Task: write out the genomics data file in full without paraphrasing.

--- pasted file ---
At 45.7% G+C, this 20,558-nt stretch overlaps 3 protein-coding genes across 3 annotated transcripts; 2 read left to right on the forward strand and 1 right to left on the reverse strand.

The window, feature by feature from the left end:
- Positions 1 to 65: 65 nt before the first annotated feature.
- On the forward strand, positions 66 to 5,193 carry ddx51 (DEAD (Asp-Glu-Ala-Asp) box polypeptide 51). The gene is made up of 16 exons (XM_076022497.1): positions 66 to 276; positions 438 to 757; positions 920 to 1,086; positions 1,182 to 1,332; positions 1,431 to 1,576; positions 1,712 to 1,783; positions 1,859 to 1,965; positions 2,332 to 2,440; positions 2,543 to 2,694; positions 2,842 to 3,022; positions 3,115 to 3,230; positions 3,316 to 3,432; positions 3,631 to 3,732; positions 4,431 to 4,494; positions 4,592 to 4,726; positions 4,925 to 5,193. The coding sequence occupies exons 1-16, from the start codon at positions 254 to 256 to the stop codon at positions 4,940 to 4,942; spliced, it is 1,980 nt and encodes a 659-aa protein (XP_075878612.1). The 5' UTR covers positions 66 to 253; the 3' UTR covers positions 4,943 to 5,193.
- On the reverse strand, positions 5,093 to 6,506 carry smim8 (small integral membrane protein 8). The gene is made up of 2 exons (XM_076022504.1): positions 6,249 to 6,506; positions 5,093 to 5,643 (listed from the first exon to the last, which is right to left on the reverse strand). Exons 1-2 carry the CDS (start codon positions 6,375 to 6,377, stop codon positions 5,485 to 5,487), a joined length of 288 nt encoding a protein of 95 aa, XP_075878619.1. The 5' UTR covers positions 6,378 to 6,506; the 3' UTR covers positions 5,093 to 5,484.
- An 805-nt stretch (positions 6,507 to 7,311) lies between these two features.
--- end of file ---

At 45.7% G+C, this 20,558-nt stretch overlaps 3 protein-coding genes across 3 annotated transcripts; 2 read left to right on the forward strand and 1 right to left on the reverse strand.

The window, feature by feature from the left end:
- Positions 1 to 65: 65 nt before the first annotated feature.
- On the forward strand, positions 66 to 5,193 carry ddx51 (DEAD (Asp-Glu-Ala-Asp) box polypeptide 51). The gene is made up of 16 exons (XM_076022497.1): positions 66 to 276; positions 438 to 757; positions 920 to 1,086; positions 1,182 to 1,332; positions 1,431 to 1,576; positions 1,712 to 1,783; positions 1,859 to 1,965; positions 2,332 to 2,440; positions 2,543 to 2,694; positions 2,842 to 3,022; positions 3,115 to 3,230; positions 3,316 to 3,432; positions 3,631 to 3,732; positions 4,431 to 4,494; positions 4,592 to 4,726; positions 4,925 to 5,193. The coding sequence occupies exons 1-16, from the start codon at positions 254 to 256 to the stop codon at positions 4,940 to 4,942; spliced, it is 1,980 nt and encodes a 659-aa protein (XP_075878612.1). The 5' UTR covers positions 66 to 253; the 3' UTR covers positions 4,943 to 5,193.
- On the reverse strand, positions 5,093 to 6,506 carry smim8 (small integral membrane protein 8). The gene is made up of 2 exons (XM_076022504.1): positions 6,249 to 6,506; positions 5,093 to 5,643 (listed from the first exon to the last, which is right to left on the reverse strand). Exons 1-2 carry the CDS (start codon positions 6,375 to 6,377, stop codon positions 5,485 to 5,487), a joined length of 288 nt encoding a protein of 95 aa, XP_075878619.1. The 5' UTR covers positions 6,378 to 6,506; the 3' UTR covers positions 5,093 to 5,484.
- An 805-nt stretch (positions 6,507 to 7,311) lies between these two features.